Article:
Q&A with Sally Jewell, US Secretary of the Interior


We catch up with the Secretary at our MLK Find Your Park Day of Service

For the second year in a row, Secretary of the Interior Sally Jewell spent her Martin Luther King Day serving with SCA alongside hundreds of community volunteers in Washington DC’s Anacostia Park. After a busy morning of picking up litter and cutting down invasive plants, she was nice enough to answer some questions from SCA’s Roland Richardson. Here’s what she had to say on volunteerism, urban parks, and America’s young people as they relate to Dr. MLK’s dream and this year’s NPS Centennial.

As the National Park Service Centennial approaches, why is service and volunteerism at the center of your engagement strategy?

The Centennial of the National Park Service is all about national parks belonging to all Americans. And yet, when you look across the landscape, it is really a subset of Americans that enjoy many of our national park assets. If we don’t reach out and engage new generations of young people, they’re not going to recognize what we have, what’s at stake, and care for it in the future. The outdoors and nature are part of our souls; they’re part of what we need to be human beings. Yet, our society is moving kids further and further away from nature.

[Speaking to DOI’s “Play, Learn, Serve, Work” initiative]…

“Play” is about just letting [young people] get outdoors and play. It gives them a chance to be more focused in school but also be more whole. The best classrooms are the ones with no walls.

“Learn” is about using the outdoors and nature to teach kids about the world around them in a way that sticks with them, because experiential learning is so much more effective than just sitting and reading about animals in a book.

“Serve”—look at the 600 people that are with us today at Anacostia Park, we are connecting people to place in a way that never leaves them. I have done hundreds of service projects all over the country and I remember those places. I remember whether its building trails or cleaning up trash or removing invasive species.  I learn about invasive species, I learn that on the Anacostia River, one of the big problems is that trash floats down the river and accumulates here—and that connects me to this place, where I understand what’s at stake. 

“Work”… It is recognizing that there are jobs in these sectors. There are jobs as biologists and conservationists and ecologists that aren’t even on the radar of young people that don’t get a chance to have these experiences. 

That is why it starts with “play,” then “learn,” then “serve,” then “work” – and that’s what we’re all apart of today.

In your mind, what are some of the defining moments of the NPS’s first hundred years…and what will be some of the defining moments in the next hundred years?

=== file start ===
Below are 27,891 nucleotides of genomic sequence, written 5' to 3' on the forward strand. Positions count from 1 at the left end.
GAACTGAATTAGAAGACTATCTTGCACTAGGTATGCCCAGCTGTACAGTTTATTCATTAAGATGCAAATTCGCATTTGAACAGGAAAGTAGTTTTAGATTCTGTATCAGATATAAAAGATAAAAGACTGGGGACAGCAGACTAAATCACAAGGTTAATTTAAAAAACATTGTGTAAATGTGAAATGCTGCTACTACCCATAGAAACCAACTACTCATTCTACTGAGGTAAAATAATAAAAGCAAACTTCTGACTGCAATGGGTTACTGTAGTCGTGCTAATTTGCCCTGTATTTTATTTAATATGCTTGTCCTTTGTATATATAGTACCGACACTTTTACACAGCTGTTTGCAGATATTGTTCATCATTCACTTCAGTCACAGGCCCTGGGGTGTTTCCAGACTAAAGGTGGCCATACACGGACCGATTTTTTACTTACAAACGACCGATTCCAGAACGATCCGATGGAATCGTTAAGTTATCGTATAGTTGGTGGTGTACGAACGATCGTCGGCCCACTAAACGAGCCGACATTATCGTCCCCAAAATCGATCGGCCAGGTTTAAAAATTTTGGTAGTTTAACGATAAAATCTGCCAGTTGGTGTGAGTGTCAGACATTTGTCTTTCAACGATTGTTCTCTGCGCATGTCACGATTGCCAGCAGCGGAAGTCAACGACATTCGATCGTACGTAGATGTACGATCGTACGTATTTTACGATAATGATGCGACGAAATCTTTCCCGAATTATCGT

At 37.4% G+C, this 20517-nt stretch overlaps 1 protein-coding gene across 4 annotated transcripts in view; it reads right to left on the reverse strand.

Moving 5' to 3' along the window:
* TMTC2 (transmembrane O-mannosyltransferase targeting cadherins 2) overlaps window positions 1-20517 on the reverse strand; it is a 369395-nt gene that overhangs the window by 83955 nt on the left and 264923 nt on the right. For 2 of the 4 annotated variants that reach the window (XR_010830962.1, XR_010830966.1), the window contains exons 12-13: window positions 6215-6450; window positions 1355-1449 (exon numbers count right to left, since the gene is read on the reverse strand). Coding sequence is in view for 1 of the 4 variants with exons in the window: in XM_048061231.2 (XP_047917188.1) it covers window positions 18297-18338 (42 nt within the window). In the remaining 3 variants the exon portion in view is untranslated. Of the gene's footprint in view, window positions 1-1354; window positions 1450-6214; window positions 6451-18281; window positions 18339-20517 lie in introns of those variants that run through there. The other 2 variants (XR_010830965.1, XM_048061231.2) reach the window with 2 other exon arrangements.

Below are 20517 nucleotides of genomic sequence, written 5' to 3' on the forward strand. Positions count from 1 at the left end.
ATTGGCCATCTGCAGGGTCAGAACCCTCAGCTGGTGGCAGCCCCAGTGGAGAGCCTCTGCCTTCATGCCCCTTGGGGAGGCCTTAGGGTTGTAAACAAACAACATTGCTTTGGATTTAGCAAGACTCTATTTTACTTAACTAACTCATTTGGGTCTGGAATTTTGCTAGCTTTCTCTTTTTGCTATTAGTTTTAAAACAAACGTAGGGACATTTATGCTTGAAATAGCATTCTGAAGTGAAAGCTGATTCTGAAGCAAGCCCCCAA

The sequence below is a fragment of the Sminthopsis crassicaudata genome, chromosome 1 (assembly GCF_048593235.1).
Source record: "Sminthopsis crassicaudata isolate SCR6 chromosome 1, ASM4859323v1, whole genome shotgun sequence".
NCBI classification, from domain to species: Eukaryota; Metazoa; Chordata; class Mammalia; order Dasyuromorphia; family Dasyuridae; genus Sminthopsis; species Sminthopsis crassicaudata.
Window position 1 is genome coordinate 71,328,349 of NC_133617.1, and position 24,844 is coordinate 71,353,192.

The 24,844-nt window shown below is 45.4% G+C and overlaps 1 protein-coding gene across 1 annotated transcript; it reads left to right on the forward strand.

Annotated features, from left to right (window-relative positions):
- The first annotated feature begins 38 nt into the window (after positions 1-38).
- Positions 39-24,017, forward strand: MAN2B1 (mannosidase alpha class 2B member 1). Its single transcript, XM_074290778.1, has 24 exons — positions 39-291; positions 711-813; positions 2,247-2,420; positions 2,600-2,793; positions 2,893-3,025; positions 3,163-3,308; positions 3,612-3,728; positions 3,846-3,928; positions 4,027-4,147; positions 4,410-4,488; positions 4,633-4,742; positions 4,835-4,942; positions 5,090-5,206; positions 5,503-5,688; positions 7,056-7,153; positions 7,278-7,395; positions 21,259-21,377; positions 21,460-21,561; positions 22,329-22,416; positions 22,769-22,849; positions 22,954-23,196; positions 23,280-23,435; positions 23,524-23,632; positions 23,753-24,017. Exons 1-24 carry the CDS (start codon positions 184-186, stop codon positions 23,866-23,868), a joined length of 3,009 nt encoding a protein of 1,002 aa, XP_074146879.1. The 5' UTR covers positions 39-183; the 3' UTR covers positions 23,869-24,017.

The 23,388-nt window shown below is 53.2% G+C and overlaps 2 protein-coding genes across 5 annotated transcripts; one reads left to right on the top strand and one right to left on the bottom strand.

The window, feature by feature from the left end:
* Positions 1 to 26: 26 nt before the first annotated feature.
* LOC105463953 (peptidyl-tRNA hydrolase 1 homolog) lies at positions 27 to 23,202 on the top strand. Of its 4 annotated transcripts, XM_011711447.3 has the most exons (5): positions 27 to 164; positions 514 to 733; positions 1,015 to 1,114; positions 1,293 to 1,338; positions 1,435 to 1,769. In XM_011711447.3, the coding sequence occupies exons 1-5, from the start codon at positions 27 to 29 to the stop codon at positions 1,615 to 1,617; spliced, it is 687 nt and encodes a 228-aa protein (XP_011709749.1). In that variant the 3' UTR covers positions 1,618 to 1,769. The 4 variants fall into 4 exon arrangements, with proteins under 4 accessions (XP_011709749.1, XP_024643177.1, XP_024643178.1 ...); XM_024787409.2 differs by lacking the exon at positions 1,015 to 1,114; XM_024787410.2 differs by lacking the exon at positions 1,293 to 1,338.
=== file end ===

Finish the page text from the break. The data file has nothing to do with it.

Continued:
The establishment of the National Park Service 100 years ago recognized that there are places that are too special to develop. Some of the inspiration for starting the national parks was Niagara Falls, which is completely commercialized. And that’s what humans will do; they will exploit a natural resource for personal gain. The national parks were founded so that they became places for all Americans. Teddy Roosevelt and the founders of NPS said, “In many other countries these special places are for kings and queens and the aristocracy. In the US its different, they’re here for all Americans”. That was the first 100 years and recognizing there are special places to set aside.

In the next 100 years, it’s going to be about an urbanizing America. A place where people are moving to cities and away from nature.  How do we bring nature into people’s everyday lives so that our iconic national parks… are protected and preserved for future generations who actually will care about them and come and visit them because they’ve had an experience with a local park. [Many urban Americans] have found their park close by and that has shaped who they are. [The next 100 years] is going to be very much about making sure that National Parks are welcoming to all Americans – that they serve all Americans—that they really do reflect the diversity of our country, and the diversity of our ideas, and they tell the stories of our history and our culture in a way where everyone can see themselves in that picture. 

Beyond getting important work done on public lands, what do you see as the true value of SCA, the work that we do, and our volunteers?

In the New Deal era of the Great Depression, when Franklin Roosevelt created the Civilian Conservation Corps, that effort changed the lives of millions of Americans. We invested in those young people. The Student Conservation Association is really the CCC 2.0. … SCA is the largest of the organizations working to fill that gap today – reaching out to young people and saying, “These public lands are here for you, there are careers here.” It’s the Serve and Work component of Play/Learn/Serve/Work, and SCA has done a great job for almost 60 years in making that effort. Thank goodness for their good work!

How does ensuring access to public lands for all Americans connect with the legacy of MLK Jr?

True equality means access to open spaces, jobs, schools, and opportunity. But all men are not yet equal in this country — and one of the areas where there is still great disparity is in parks … especially in many of our lower-income neighborhoods, including right here around Anacostia Park. Dr. King understood that education, which starts by playing and learning in the outdoors, is a very, very important part of our ability to achieve human rights, and equal rights for all. So this event plays right into that.

Student Conservation Association